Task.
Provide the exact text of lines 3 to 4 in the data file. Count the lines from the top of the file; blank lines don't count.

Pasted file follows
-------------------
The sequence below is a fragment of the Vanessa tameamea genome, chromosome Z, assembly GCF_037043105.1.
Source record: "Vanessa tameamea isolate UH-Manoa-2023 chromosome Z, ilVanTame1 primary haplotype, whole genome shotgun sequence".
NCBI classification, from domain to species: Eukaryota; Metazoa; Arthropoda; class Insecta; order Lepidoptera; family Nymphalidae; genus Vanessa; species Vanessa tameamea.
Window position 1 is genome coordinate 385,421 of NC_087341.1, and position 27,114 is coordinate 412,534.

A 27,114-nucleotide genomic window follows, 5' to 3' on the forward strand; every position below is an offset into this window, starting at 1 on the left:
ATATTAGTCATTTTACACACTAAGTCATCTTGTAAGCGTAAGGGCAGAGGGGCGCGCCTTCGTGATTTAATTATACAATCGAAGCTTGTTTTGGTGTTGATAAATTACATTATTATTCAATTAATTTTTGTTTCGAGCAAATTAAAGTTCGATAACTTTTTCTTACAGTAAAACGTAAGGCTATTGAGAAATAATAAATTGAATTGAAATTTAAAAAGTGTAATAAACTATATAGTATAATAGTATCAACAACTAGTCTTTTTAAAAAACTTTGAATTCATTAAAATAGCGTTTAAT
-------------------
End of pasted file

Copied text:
NCBI classification, from domain to species: Eukaryota; Metazoa; Arthropoda; class Insecta; order Lepidoptera; family Nymphalidae; genus Vanessa; species Vanessa tameamea.
Window position 1 is genome coordinate 385,421 of NC_087341.1, and position 27,114 is coordinate 412,534.